You may want to meet Cory Maye now, because you may not get a change to later. Unlike that asshat murdering punk Li'l Tookie, Maye's death sentence seems very ripe for more and wider review, if not outright overturning. Radley Balko has done all the heavy lifting here:
Let's summarize: Cops mistakenly break down the door of a sleeping man, late at night, as part of drug raid. Turns out, the man wasn't named in the warrant, and wasn't a suspect (and the police were in the wrong residence! -OctaneBoy). The man, frightened for himself and his 18-month old daughter, fires at an intruder who jumps into his bedroom after the door's been kicked in. Turns out that the man, who is black, has killed the white son of the town's police chief. He's later convicted and sentenced to death by a white jury. The man has no criminal record, and police rather tellingly changed their story about drugs (rather, traces of drugs) in his possession at the time of the raid.
The story gets more bizarre from there.
Death row clemency has everything to do with the circumstances of the original crimes, not what the convicted uses to pass the time in the jug. All the fabulous people who are feeding at the Big Media Teat that is the Stanley Williams case should all be grossly ashamed of themselves for taking an ignorant pass on Cory Maye. When you have read the above series of events, consider Mississippi's capital murder law:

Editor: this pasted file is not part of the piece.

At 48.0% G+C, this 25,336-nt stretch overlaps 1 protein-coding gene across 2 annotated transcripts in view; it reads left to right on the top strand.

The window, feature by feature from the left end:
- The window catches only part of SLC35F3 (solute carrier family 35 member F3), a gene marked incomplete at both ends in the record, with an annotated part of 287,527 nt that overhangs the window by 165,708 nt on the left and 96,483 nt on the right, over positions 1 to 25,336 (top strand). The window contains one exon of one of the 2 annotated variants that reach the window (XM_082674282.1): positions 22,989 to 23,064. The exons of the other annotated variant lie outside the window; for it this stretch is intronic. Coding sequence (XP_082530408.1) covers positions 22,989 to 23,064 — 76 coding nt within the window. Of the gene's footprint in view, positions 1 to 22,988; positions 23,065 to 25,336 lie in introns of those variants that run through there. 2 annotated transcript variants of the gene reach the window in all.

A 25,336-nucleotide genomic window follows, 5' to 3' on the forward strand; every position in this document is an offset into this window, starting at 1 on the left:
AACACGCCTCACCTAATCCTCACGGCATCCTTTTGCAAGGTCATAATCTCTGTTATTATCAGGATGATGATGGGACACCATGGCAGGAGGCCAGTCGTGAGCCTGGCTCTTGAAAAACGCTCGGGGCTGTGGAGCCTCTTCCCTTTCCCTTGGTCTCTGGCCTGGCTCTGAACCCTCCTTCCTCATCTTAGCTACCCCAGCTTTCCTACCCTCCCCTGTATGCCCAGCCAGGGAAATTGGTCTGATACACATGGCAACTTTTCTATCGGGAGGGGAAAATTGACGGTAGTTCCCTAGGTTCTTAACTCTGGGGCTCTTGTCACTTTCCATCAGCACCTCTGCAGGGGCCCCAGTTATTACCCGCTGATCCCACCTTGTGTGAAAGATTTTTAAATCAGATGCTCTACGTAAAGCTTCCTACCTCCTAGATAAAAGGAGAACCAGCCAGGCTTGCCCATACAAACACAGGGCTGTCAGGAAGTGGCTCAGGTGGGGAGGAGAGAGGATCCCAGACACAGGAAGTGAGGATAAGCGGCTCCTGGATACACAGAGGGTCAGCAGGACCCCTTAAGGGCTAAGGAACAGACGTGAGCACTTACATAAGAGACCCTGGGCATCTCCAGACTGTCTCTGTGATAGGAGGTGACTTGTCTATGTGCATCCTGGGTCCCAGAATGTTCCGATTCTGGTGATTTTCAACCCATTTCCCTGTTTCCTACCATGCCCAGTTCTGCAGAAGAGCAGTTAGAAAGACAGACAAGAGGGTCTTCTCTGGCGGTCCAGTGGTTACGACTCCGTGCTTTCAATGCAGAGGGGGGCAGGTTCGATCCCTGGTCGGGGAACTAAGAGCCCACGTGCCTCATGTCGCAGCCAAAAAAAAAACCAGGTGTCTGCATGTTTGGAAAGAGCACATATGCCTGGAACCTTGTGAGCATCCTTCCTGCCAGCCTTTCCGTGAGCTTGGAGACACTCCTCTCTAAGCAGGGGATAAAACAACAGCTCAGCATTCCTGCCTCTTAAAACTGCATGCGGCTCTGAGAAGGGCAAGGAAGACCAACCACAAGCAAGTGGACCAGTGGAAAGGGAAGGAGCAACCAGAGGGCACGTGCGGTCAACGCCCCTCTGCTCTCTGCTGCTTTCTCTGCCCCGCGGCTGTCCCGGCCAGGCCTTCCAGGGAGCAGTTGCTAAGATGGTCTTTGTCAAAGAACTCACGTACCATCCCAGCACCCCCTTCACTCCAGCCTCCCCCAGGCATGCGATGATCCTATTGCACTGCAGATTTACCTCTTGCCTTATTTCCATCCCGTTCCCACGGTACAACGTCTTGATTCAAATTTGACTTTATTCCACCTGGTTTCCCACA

The killing of a human being without the authority of law by any means or in any manner shall be capital murder in the following cases: (a) Murder which is perpetrated by killing a peace officer or fireman while such officer or fireman is acting in his official capacity or by reason of an act performed in his official capacity, and with knowledge that the victim was a peace officer or fireman . . .
Here's more from Radley Balko on this, which fleshes this case out further, and, no, you are not too busy to read it all.
UPDATE: A unexpected bolt from Syl Jones' blue:
It is fashionable to decry the death penalty as cruel and unusual punishment, as barbaric and even medieval. This is part of modern society's unfortunate propensity to delay or completely obliterate the laws of natural consequences. Endless pleadings -- sickness, extenuating circumstances, born under a bad sign and the devil made me do it -- benefit lawyers and civil libertarians in search of new causes. It makes suckers of the rest of us. Where is Ramsey Clark when you really need him? In Iraq defending another "innocent" named Saddam Hussein, or surely he'd be in Sacramento pleading for Tookie.
Those who claim to be interested in justice and mercy while doing all they can to glorify people like Williams need to understand what this man represents: He is still a certified street hero to many young people in California because he demanded "respect" by killing others. His celebrity status will skyrocket if his sentence is commuted, and the young people who look up to him now will be forever bragging about how he successfully gamed the system.
The impulse to show mercy in response to true repentance can be a healing agent. But misguided compassion creates moral confusion that might make some of us feel better while ultimately lowering the community standard for acceptable behavior. Sometimes bad people do good things, too. But good works done by evil people always reek of self-interest and cynicism.